The U.S. Government’s Case Against Boeing

“I can’t not issue a complaint in the face of such evidence.” That was the reaction from National Labor Relations Board (NLRB) Acting General Counsel Lafe Solomon, when asked about his decision to issue a complaint against the Boeing Company.

Few NLRB complaints have generated as much publicity. Hundreds of media outlets reported on the announcement, ranging from workers’ rights advocates who welcomed the news, to conservative politicians who issued spittle-flecked condemnations.

Among the most misleading statements that followed the complaint was an erroneous claim, repeated ad nauseam in the conservative blogosphere, that unions were seeking the ability to veto where a company locates and conducts business.

A similar canard came from Boeing’s Executive Vice President and General Counsel J. Michael Luttig, who declared, “This claim is legally frivolous and represents a radical departure from both NLRB and Supreme Court precedent.”

The “frivolous” statement by Boeing ignores the extensive investigation by the NLRB and fails to acknowledge established case law, including U.S. Supreme Court decisions that clearly establish an employer’s legal boundaries regarding retaliation against employees for protected activity.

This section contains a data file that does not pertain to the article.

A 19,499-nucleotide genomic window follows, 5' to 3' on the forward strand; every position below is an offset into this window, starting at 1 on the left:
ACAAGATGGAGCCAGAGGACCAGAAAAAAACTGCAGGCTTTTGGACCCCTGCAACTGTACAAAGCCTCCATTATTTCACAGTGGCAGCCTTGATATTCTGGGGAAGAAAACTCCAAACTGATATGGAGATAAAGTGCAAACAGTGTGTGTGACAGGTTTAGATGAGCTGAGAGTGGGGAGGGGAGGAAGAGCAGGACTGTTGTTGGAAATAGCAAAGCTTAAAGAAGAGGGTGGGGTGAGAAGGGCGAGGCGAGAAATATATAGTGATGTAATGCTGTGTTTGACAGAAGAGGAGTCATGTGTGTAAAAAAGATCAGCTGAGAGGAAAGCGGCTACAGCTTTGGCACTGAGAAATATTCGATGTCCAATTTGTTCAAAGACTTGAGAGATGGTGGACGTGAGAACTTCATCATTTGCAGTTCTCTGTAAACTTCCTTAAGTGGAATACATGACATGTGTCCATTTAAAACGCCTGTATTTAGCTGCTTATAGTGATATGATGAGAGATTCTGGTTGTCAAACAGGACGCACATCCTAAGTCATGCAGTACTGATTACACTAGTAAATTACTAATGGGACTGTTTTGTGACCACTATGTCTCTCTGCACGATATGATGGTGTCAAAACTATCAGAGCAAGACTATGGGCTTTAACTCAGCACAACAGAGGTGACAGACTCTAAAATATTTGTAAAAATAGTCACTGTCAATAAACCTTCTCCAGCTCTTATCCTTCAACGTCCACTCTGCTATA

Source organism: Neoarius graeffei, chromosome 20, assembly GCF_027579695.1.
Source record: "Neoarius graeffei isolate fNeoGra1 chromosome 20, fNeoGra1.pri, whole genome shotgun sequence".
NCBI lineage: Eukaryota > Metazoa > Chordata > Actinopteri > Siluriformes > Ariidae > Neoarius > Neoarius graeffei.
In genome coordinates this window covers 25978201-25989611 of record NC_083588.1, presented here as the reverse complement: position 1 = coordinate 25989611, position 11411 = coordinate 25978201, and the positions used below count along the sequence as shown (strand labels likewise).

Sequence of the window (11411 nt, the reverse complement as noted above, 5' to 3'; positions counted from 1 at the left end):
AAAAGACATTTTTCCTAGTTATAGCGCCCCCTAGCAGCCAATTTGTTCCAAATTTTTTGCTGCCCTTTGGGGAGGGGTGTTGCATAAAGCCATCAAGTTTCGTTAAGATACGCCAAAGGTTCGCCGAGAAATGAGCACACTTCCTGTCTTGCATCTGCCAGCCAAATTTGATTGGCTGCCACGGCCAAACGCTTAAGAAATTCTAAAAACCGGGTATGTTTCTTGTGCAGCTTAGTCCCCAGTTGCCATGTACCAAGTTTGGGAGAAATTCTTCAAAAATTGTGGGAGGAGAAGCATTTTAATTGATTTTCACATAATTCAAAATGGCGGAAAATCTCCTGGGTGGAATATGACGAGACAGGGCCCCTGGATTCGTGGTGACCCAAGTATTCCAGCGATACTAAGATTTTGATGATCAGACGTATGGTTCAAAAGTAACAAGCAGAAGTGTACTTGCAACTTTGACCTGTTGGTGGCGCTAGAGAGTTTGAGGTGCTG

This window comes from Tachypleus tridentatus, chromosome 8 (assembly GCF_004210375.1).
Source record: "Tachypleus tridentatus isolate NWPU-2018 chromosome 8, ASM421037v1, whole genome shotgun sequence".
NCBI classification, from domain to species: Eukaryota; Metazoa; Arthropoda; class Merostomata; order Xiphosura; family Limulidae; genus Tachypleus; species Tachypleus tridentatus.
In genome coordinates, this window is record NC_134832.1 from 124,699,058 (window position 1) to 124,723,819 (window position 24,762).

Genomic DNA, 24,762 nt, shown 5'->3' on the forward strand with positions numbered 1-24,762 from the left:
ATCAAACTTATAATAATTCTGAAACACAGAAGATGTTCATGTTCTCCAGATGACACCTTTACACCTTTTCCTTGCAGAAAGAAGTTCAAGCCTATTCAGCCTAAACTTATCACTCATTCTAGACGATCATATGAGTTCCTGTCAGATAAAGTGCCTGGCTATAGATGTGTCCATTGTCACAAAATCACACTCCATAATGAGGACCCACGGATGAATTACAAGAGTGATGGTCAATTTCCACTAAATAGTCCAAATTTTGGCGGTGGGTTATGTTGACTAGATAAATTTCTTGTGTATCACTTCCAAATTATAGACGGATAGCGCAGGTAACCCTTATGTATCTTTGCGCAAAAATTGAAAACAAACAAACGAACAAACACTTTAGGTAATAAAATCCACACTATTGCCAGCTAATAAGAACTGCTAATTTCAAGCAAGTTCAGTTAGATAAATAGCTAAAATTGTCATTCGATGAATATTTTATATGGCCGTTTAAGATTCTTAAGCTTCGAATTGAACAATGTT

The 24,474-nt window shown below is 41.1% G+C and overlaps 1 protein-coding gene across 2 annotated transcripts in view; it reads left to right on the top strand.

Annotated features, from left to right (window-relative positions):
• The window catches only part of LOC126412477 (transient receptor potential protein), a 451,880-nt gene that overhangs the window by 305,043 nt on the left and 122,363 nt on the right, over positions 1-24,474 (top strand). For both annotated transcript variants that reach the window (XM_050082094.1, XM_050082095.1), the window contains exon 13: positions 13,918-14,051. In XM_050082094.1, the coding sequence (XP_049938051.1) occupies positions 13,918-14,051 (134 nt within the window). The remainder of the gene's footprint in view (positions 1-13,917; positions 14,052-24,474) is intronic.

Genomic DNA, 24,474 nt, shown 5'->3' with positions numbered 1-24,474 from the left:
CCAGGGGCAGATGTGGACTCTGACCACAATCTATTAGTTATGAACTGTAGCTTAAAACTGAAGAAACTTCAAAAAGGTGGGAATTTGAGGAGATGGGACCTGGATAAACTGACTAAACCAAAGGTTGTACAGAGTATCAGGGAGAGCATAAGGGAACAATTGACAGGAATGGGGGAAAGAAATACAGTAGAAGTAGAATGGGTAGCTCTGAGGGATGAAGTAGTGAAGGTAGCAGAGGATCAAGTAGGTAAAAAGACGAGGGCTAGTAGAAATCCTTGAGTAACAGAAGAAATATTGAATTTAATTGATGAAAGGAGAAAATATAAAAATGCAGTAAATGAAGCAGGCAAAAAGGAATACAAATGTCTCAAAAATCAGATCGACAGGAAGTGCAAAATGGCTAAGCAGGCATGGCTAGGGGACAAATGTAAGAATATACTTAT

Additionally, Boeing complained about how long the Board took to complete its investigation, while omitting mention of their own campaign to prolong the investigation with multiple requests designed to delay any complaint by the NLRB.

“The NLRB investigated and found clear violations of federal labor law,” said IAM Vice President Rich Michalski. “The next question is, what remedy is appropriate? What we want is for the government to enforce the rule of law. We want an effective remedy that will tell our members in Puget Sound that Boeing cannot get away with retaliatory behavior.”

Click here to read the full complaint and here for a summary of key issues in the case.

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